There’s been a push from harm reduction experts to implement a system of pill testing at music festivals and nightclub precincts for years now. This evidence-based approach allows drug users to understand what they’re consuming and has been carried out in European countries for decades.
A recent spate of drug-related deaths in Melbourne and on the Gold Coast has led to increased public support for such an initiative. However, politicians at the state level have been reluctant to consider the issue, especially the current NSW government.
It’s always been a battle
This reluctance has led to criticism that Australia has fallen behind other countries in the field of harm reduction. But it’s important to remember that in many ways this nation has been a pioneer in establishing programs that have reduced the harms associated with drug use.
And most of these earlier initiatives – that are still having an impact today – faced fierce opposition when they were established, so maybe there is a chance that pill testing is just around the corner.
Targeted primary healthcare
Take the Kirketon Road Centre in Sydney’s Kings Cross. Established in 1987, the centre provides primary healthcare services for “at risk” youth, sex workers and people who inject drugs. And it’s been described as a world leader in its targeted approach.
Amongst other services, Kirketon Road runs a take-home program for naloxone – the drug that reverses opioid overdoses. It also provides hepatitis C testing and monitoring, as well as running a nightly outreach bus service that gives out safe sex and injecting equipment to people on the street.
The sharp end of harm reduction
Since 1989, Dr Ingrid van Beek has been the director of the centre. A public health and addiction medicine physician, the doctor has been a leading force in Australian harm reduction for decades now.
Dr van Beek was also a key player in making Sydney’s Uniting Medically Supervised Injecting Centre (MSIC) a reality. The facility was an outcome of the 1999 NSW drug summit, where Dr van Beek addressed the delegates stressing the need for better access to drug treatments and rehabilitation.
An overwhelming success
From 2000 until 2008, Dr van Beek was the founding medical director of the MSIC. Although, the centre had the support of 78 percent of residents and 70 percent of local businesses, the doctor still had to fight both publicly and legally to see it opened.
Established in 2001, the MSIC has had a dramatic effect on the local Kings Cross area, which was going through a heroin crisis in the 1990s. After it’s first 10 years of operation, ambulance call-outs were down by 80 percent, and public injecting and discarded syringes had halved.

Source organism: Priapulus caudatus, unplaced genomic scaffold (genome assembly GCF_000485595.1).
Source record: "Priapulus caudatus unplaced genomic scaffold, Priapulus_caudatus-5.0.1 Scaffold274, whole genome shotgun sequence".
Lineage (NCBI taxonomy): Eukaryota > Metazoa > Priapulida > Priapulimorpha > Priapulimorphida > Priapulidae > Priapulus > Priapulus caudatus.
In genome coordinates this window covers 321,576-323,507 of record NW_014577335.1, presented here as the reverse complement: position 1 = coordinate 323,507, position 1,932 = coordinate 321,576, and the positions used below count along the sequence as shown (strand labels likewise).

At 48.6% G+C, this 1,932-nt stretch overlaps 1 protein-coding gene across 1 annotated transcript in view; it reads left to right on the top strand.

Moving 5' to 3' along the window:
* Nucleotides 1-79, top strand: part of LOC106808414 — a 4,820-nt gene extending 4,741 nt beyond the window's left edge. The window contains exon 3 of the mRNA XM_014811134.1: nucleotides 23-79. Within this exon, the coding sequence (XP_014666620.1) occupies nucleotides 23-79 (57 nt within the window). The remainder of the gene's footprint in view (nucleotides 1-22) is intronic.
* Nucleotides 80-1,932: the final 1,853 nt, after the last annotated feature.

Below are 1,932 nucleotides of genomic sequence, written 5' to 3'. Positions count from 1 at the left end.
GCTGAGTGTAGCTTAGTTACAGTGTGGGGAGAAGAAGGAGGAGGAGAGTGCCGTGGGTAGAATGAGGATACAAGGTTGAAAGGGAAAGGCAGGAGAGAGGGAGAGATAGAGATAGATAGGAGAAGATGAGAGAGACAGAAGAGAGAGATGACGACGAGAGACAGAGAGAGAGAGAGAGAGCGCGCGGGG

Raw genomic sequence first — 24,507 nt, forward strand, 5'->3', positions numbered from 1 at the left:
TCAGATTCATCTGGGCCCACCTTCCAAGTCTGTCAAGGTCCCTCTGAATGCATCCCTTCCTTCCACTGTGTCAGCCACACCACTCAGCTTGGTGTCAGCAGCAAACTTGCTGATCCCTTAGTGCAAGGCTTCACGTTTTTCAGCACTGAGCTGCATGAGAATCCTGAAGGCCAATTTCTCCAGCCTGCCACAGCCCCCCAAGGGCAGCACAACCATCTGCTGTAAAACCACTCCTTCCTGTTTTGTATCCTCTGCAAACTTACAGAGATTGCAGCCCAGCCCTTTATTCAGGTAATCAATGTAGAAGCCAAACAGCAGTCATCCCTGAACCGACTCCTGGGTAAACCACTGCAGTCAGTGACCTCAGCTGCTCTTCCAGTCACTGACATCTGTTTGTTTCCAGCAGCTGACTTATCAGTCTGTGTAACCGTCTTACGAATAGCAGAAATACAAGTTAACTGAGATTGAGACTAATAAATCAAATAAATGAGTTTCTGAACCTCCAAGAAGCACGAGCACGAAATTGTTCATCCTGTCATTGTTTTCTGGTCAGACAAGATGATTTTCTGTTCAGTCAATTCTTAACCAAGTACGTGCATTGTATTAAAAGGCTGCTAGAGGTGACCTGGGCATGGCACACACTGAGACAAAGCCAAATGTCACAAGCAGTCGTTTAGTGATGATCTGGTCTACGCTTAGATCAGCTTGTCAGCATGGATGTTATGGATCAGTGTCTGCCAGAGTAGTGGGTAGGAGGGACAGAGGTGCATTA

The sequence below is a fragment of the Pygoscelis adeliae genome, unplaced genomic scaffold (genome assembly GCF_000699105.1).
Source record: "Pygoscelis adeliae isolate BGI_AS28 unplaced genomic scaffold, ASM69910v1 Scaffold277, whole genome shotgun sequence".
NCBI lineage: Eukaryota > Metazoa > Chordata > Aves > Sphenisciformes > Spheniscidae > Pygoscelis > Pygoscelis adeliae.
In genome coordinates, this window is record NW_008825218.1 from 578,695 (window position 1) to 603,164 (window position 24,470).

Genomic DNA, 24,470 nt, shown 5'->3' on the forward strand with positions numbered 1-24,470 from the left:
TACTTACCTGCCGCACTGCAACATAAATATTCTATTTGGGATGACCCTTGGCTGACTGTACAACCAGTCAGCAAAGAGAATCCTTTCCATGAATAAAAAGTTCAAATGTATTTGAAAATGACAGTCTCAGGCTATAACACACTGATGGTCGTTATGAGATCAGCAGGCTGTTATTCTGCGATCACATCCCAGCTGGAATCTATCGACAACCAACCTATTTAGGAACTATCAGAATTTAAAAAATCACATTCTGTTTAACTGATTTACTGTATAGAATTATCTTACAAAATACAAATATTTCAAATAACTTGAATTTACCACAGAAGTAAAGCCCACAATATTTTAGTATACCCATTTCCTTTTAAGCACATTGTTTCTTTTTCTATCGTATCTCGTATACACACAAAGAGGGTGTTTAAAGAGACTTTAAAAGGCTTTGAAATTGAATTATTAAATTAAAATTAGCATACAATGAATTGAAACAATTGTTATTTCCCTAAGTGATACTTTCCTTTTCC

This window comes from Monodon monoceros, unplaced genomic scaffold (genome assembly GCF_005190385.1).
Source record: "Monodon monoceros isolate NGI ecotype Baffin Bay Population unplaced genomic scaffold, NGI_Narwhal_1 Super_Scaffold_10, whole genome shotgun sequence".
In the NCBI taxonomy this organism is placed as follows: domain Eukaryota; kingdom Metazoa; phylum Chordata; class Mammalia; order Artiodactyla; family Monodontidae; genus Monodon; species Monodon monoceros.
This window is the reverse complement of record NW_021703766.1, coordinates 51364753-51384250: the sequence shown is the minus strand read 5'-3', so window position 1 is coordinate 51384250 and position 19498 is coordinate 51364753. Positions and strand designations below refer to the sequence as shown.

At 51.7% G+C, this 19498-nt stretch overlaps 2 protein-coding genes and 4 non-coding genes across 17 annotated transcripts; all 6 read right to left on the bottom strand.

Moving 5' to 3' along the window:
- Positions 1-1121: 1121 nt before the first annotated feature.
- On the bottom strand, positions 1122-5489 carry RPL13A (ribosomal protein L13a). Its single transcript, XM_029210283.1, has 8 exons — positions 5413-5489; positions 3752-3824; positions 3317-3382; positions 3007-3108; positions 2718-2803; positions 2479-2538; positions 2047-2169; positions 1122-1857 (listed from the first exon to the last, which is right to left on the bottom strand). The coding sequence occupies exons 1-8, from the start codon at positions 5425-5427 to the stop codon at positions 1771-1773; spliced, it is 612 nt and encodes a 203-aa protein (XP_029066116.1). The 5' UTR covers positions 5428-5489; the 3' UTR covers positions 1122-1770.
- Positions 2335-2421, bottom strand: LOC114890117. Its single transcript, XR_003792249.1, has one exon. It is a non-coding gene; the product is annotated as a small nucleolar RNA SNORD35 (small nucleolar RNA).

Dr van Beek has been happily married to former Western Australian premier Geoff Gallop since 2010. In 2004, she published In the Eye of the Needle, an account of the first months of the MSIC. And in the coming days, she’s about to retire from her position of director at Kirketon Road.
Sydney Criminal Lawyers® spoke with Dr Ingrid van Beek about what it’s like to have been at the cutting edge of Australia’s harm reduction field for close to 30 years.
Firstly, the Kirketon Road Centre has been described as a world leader in providing primary healthcare for “at risk” youth, sex workers and people who inject drugs.
Can you tell us a bit about what sort of services the centre actually provides?
A really broad range of services. Right from general medical, so you can come here with a cough or a cold, or to sort out a rash. Through to specialist medical care for HIV or hepatitis C.
We also provide a broad range of drug assessment services, as well as providing an on-site pharmacotherapy access program. So we dispense daily methadone and buprenorphine from the site as well.
We’ve got counsellors, doctors, nurses, outreach services and a needle syringe program. And we operate from several locations.
The centre is accessed by some of the most socially marginalised members of society.
Why is it important to have a focused centre for these people? Why not just have them access regular medical facilities?
First of all, we’ve got a lot of evidence that people who are in socially marginalised situations don’t tend to access healthcare very well, and often do so only in crisis, when things have reached a critical stage.
Meanwhile, we know the populations that we focus on have significant complex health issues. And not only that, but they’re at risk of acquiring infections, such as HIV, hepatitis C and other transmissible infections. That not only affects their health, but can be transmitted onto the rest of the community.
So we have both an emphasis on trying to address those complex health issues in those individuals for their own health and well-being, but also, for the broader community’s health and well-being.
It’s important for us to target those people most at risk who are likely, as I say, to pass on infections to other people.
The centre was a recommendation of the 1986 Parliamentary Select Committee on Prostitution in NSW.
How would you say, in its time of operation, the centre has improved the lives and health of local sex workers?
At that early stage, quite surprisingly, when you think about what a significant population of sex workers were based in Kings Cross and who were also often drug dependent and injecting, there really weren’t any services back then in the 80s that specifically targeted that population.
So we kind of came into a situation where there was nothing.
By providing this broad-based service for people like this enabled them to learn about their health and reduce their risk and develop a sort of relationship over time with practitioners, who are specially trained to develop a rapport and bring people around to realising there might be alternative lifestyles as well.
While we deal with the immediate health issue, we also try to direct people into training and education. We try to sort out people’s social security and try to encourage them to find work.